[10] This stands in contrast to Immanuel Kant, who argued that one should apply the principles of the European Enlightenment to government. Kant put forth a set of six “preliminary articles” including treaty-writing, abolishing standing armies, when to take on national debt, the conditions for foreign intervention, and adopting rules of war that could collectively reduce the likelihood of war. See Immanuel Kant, “To Perpetual Peace: A Philosophical Sketch,” 1795, in Immanuel Kant, Perpetual Peace and Other Essays, trans. Ted Humphrey (Hacket Publishing, 1983), 107-143.

[11] Defensive and Offensive Realism are varieties of Neorealism, which is also known as Structural Realism. In fact, many Neorealists prefer the term Structural Realism, because they believe that the structure of the international system (the distribution of power among the states that comprise the system) is the main driver of state behavior. I will use the term Structural Realism going forward.

[12] Gideon Rose coined the term Neoclassical Realism. See “Neoclassical Realism and Theories of Foreign Policy,” World Politics, Vol. 51, No. 1 (October 1998), pp. 144–172.

[13] Kenneth Waltz, Man, the State, and War: A Theoretical Analysis, Revised edition (Columbia University Press, 2001).

[14] More specifically, it is argued that democratic states are less aggressive toward other democracies, but can be hostile when dealing with authoritarian states. This is known as the democratic peace theory.

[15] Anarchy is not synonymous with chaos. Instead, it simply means that there is no global referee. States are thus forced to fend for themselves.

[16] Neoclassical Realists incorporate all three level of analysis in their writings.

[17] Kenneth Waltz, Theory of International Politics (McGraw Hill, 1979), 126.

[18] Mearsheimer, The Tragedy of Great Power Politics, 21.

[19] Rose, “Neoclassical realism and theories of foreign policy,” 146.

[20] Note that in German, there is only one word for policy and politics: politik. Thus when reading On War, one could potentially substitute one word for the other.

[21] Andreas Herberg-Rothe, Clausewitz’s Puzzle: The Political Theory of War (University Press, 2007), 29.

[22] Clausewitz, On War, 69. The original German is: “Wir behaupten dagegen, der Krieg ist nichts als eine Fortsetzung des politischen Verkehrs mit Einmischung anderer Mittel.” However, the word “mit” can be translated into English as either “with” or “by.”

[23] Clausewitz, On War, 84.

[24] Clausewitz referred to Waterloo as a “débacle.” See Clausewitz, On War, 235. For a discussion of why Waterloo altered Clausewitz’s thinking, see Andreas Herberg-Rothe, Clausewitz’s Puzzle: The Political Theory of War (Oxford University Press, 2007), 2-3, 36-38, 79-85.

[25] Clausewitz, On War, 606.

[26] These would include the great Swiss strategist Antoine-Henri, Baron Jomini (1779–1869), who authored a number of works on strategy that were highly influential at the military academies and staff colleges that proliferated during his lifetime. Clausewitz leveled a number of criticisms at Jomini’s theories. See John Shy, “Jomini,” in Peter Paret, Makers of Modern Strategy: From Machiavelli to the Nuclear Age (Princeton University Press, 1984); and Christopher Bassford, “Jomini and Clausewitz: Their Interaction.” Paper presented to the 24th Meeting of the Consortium on Revolutionary Europe at Georgia State University, 26 February 1993. Proceedings of the Consortium on Revolutionary Europe, XX (1992). Tallahassee, FL: Florida State University, 1994. Another prominent contemporary was Dietrich Heinrich von Bülow (1757–1807), a Prussian soldier and military writer who wrote The Spirit of the Modern System of War Trans. C. Malorti de Martemont (London: T. Egerton, 1806). Clausewitz also criticized the theories proposed in this book.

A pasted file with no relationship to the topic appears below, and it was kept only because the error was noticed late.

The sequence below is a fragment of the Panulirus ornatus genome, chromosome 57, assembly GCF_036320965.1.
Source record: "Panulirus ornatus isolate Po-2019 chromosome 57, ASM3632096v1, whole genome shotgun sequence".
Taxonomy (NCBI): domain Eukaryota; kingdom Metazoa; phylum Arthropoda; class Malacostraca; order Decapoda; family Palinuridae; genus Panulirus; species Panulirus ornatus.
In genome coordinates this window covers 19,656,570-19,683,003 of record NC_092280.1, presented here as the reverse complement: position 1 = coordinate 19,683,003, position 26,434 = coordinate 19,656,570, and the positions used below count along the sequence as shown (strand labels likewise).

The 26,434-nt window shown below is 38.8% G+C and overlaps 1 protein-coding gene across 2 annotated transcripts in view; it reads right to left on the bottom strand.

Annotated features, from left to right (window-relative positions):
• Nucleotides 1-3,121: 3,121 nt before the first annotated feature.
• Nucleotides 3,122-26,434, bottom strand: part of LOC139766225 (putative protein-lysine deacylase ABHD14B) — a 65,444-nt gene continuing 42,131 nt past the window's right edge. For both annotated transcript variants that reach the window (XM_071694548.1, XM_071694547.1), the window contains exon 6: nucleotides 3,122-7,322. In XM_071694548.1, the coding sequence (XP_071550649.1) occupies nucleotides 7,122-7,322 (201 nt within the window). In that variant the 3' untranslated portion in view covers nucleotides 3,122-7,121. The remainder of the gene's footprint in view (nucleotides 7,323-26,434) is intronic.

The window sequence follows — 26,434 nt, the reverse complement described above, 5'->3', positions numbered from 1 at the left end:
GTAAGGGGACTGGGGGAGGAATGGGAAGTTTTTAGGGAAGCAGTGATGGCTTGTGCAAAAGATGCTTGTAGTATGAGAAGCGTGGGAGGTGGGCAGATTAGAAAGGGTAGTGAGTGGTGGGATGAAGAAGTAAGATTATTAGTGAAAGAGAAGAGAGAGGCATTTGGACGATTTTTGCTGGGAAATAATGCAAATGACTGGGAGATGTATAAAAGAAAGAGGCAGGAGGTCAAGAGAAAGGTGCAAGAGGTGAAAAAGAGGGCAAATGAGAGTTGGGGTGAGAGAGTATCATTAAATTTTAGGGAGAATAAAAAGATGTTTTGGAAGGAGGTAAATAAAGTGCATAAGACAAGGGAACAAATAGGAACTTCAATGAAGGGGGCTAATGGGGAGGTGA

[27] In fact, at the outset of the French Revolution, most analysts saw the event as precipitating France’s decline. See T.W.C. Blanning, The Origins of the French Revolutionary Wars (Routledge, 2017).

[28] Peter Paret, “Clausewitz,” in Makers of Modern Strategy, 190.

[29] Clausewitz, On War, Book 8.

[30] Peter Paret, Clausewitz and the State: The Man, His Theories, and His Times (Princeton University Press, 1985).

[31] According to Clausewitz, the center of gravity (Schwerpunkt) “is always found where the mass is concentrated most densely. It presents the most effective target for a blow.” Clausewitz, On War, 485.

[32] Clausewitz asserts that one never knows in advance the result of a war, writing that warfare is the realm of “chance and probability.” He also discounts the value of intelligence at the tactical level: “Many intelligence reports in war are contradictory; even more are false, and most are uncertain.” Thus the entire enterprise is fraught with uncertainty. See Clausewitz, On War, 89, 117.

[33] “War is thus an act of force to compel the enemy to do our will.” Clausewitz, On War, 775.

[34] Kenneth N. Waltz, “International Politics is Not Foreign Policy,” Security Studies, Vol. 6, No. 1 (1996), 54-57. See also Rose, “Neoclassical Realism and Theories of Foreign Policy.”

[35] Paret, “Clausewitz,” 190-91.

Further Reading on E-International Relations

Editorial Credit(s)

Daniel Rowney

Please Consider Donating

Before you download your free e-book, please consider donating to support open access publishing.

E-IR is an independent non-profit publisher run by an all volunteer team. Your donations allow us to invest in new open access titles and pay our bandwidth bills to ensure we keep our existing titles free to view. Any amount, in any currency, is appreciated. Many thanks!

Donations are voluntary and not required to download the e-book - your link to download is below.


Get our weekly email